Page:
Luz solar e suicídio no trópico de Capricórnio, São Paulo, Brasil, 1996-2004
Kennedy A. NejarI; Isabela M BenseñorI; Paulo A. LotufoII
IFaculdade de Medicina. Universidade de São Paulo (USP). São Paulo, SP, Brasil
IIHospital Universitário. USP. São Paulo, SP, Brasil
Several studies have confirmed seasonal variation in suicide rates according to hours of sunshine. The suicide pattern was assessed in São Paulo, southeastern Brazil, at the tropic of Capricorn from 1996 to 2004. Poisson regression was employed to estimate parameters of seasonality, as well as to verify associations for each day between daylight duration and suicide. During the nine-year study period, there were 3,984 suicides (76.9% in men; median age=38.7 years old). Seasonal averages of suicides were similar, as were monthly averages. Poisson regression did not reveal any association between suicide rates and hours of sunshine (p=0.45) for both sexes. In conclusion, no seasonal pattern was observed for suicides.
Key words: Suicide. Sunlight. Temporal distribution. Poisson distribution. Brazil.
Estudos epidemiológicos têm confirmado que as taxas de suicídio apresentam variação sazonal relacionada às horas de insolação. O padrão de suicídios foi analisado na cidade de São Paulo, Brasil, no trópico de Capricórnio, de 1996 a 2004. A regressão de Poisson foi utilizada para estimar padrões de sazonalidade, bem como verificar a associação dia-a-dia entre duração da insolação e suicídio. Durante os nove anos houve 3.984 suicídios (76,9% homens; mediana de idade=38,7 anos). As médias de suicídio por estação do ano e por mês de suicídio foram similares. Segundo a regressão de Poisson, não houve associação entre insolação e suicídio (p=0,45) para ambos os sexos. Conclui-se que não houve padrão sazonal de suicídios na cidade de São Paulo.
Descritores: Suicídio. Luz solar. Distribuição temporal. Distribuição de Poisson. Brasil.
In his masterpiece, "Suicide," Emile Durkheim noted that "when the days grow longer quickly, suicides increase greatly," i.e., suicide has a peak in the spring or summer and a trough in winter, which has been confirmed in studies conducted in the Northern Hemisphere.4,5 Although few studies have addressed this issue in the Southern Hemisphere, their findings were similar.2 They have shown that higher suicides rates occur during months with more daily sunlight hours. In contrast, in Singapore (at the Equator line), a country with little daily sunlight variation throughout the year, there are no seasonal fluctuations of suicide rates.3 These studies suggest that sunshine-regulated hormones, such as melatonin, may have a role in triggering suicide. If true, one would expect to see greater seasonal variation in suicide risk with increasing distance from the Equator.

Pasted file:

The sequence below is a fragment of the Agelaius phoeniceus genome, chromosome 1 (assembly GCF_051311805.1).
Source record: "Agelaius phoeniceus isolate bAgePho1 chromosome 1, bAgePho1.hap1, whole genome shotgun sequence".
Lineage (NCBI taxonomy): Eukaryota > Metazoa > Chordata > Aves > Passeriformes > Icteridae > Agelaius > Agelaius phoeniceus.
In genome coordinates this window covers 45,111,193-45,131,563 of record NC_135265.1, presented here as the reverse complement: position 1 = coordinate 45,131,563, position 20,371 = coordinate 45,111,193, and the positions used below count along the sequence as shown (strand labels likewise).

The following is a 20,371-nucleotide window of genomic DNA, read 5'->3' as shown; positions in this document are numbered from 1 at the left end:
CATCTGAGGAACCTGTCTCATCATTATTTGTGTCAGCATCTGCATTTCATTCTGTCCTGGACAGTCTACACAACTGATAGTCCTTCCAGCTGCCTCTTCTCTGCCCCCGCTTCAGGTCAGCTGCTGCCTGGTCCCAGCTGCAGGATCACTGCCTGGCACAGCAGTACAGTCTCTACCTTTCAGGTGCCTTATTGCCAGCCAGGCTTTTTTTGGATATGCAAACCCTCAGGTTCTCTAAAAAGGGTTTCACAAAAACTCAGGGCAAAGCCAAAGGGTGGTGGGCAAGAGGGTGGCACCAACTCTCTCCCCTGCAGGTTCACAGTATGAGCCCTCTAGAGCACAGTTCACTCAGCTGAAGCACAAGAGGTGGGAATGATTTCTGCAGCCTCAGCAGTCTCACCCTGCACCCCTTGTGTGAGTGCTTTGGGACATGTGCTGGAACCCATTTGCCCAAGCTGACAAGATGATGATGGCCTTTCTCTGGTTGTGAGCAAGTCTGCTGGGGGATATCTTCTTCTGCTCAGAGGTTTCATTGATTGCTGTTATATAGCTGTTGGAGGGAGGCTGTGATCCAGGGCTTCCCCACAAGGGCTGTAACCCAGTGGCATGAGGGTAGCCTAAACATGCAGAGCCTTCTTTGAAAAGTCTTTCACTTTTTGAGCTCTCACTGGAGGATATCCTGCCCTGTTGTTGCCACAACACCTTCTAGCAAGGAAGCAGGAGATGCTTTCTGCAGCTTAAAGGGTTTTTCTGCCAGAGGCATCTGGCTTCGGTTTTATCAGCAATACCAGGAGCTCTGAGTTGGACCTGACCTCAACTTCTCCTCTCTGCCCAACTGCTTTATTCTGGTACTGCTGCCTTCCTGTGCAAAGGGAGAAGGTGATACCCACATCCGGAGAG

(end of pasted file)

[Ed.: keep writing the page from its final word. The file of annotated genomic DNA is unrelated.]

To test this hypothesis, suicide pattern in a city located at the tropic of Capricorn was investigated.
An ecological study was carried out correlating daily data from suicide and solar irradiance and temperature, in the city of São Paulo, Southeastern Brazil, from 1996 to 2004. The city is crossed by the tropic of Capricorn (23º32'51'' latitude, 46º38'10''longitude) and situated at an altitude of 760 m, with an area of 1,525 km2 and a resident population of 10,434,252 inhabitants, according to the 2000 Brazilian Census. Seasons of the year were defined as summer (December-January-February), fall (March-April-May), winter (June-July-August) and Spring (September-October-November)
Data were collected from death certificates classified as suicide (10th International Classification of Diseases: codes X60X84) in the city of São Paulo in daily series from 1996 to 2004 obtained from Programa de Aprimoramento de Informação de Mortalidade (PROAIM), the official health statistics of the municipality. All presumed cases of deaths attributed to suicide are required to be autopsied in the medical forensic department by two coroners.
There are two meteorological stations located in the northern and southern area of the city. No differences were found for sunshine and temperature measurements between the two stations. In the northern one, data were collected on bright sunlight hours, defined as the period of time during which sunlight intensity was sufficient to burn a trace on a standard chart when focused with a glass sphere (Campbell-Stokes recorder). In the southern station, data were collected using a pyranometer (Eppley Lab Inc., model PBW) to determine the global solar irradiation (in megajoule/m2).
First, temporal changes of suicide during the study period were tested to avoid that increased or decreased suicide rates could affect seasonal distribution of deaths and, most importantly, the association with sunshine and temperature. Then, the analysis of the series was carried out to detect trends. Since temporal analyses showed significant decrease of suicide rates (p=0.0002), data had to be adjusted using a statistical approach as means of the transformed series to analyze seasonality by months and seasons. Poisson regression variant of the circular normal distribution was applied to estimate parameters of seasonality, as well as to verify associations for each day among meteorological factors and suicide. The statistical package Stata v.7 was used in the analysis.